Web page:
On race, the government should lead by example

PUBLISHED : Saturday, 24 May, 2008, 12:00am
UPDATED : Saturday, 24 May, 2008, 12:00am

As the city's largest employer, the government should be a leader in the fight against racial discrimination. Given its avowed aim to make Hong Kong Asia's world city, this should be considered an important mission. But the way in which it has approached the legislative process for the race discrimination bill sets a poor example.

It has taken years to get the draft law before the Legislative Council, even though Hong Kong has long been a signatory to an international convention that requires such legislation. Now we have a bill - but it is flawed.

The draft law exempts from its provisions many of the government's public functions. This not only departs from international norms but from existing laws that ban discrimination on the basis of gender and disability. Top Hong Kong lawyers and human rights advocates flew to Geneva in March to raise their concerns with the United Nations committee overseeing the convention. The draft law has managed to achieve something very rare in Legco - uniting the major parties on the bills committee in calling on the government to amend it.

The Equal Opportunities Commission has come up with an eminently sensible proposal to resolve the impasse. Legislators promise easy passage for the changes if the government agrees to make them. One might have thought that the Constitutional and Mainland Affairs Bureau would jump at the chance. But no. Sadly - and characteristically - it is still stalling for time.

The commission proposes a separate process of compliance for the government and other public agencies, as has been the case in the UK since 2000. The government would acknowledge in the law a general duty to promote racial equality and assess the impact of its policies on ethnic minorities. It would be required to set up a racial equality scheme, collect data on ethnic minorities and come up with measures to remedy any adverse effects caused by its policies. It should already be doing so; enshrining such duties in law should not be difficult for an enlightened government.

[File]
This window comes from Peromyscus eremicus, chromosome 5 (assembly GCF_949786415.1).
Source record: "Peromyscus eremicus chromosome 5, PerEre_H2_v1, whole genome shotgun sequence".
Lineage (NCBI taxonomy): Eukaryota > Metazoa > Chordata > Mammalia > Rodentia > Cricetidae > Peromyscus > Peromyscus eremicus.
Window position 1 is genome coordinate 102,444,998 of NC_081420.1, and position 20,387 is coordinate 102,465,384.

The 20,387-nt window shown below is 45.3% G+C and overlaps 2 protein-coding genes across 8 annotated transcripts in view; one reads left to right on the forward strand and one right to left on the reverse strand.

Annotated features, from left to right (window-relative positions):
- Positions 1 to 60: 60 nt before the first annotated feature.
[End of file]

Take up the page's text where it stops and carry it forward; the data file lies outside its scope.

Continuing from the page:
If officials want exemptions because they are worried about frivolous lawsuits, the commission's proposal provides some protection. It proposes that individuals not be allowed simply to sue the government. Instead, the commission would issue a compliance notice if it judged that a case of racial discrimination had arisen. Only when such a notice was ignored could it then ask the courts to order compliance. Judicial reviews may also be sought.

While he did not reject the proposal outright, Deputy Secretary for Constitutional and Mainland affairs Arthur Ho Kin-wah warned that making the changes at this late stage would be time-consuming. His argument is unconvincing. Lawmakers have pointed out that only a few lines would need inserting into the bill to require that such a scheme be set up. The scheme itself could be established at a much later date, after the bill has been enacted.

The government's record as an employer compares favourably with that of the private sector. Given that legislation also has an educational purpose, it should lead by example in the fight for racial equality and harmony. The EOC's proposal should be accepted.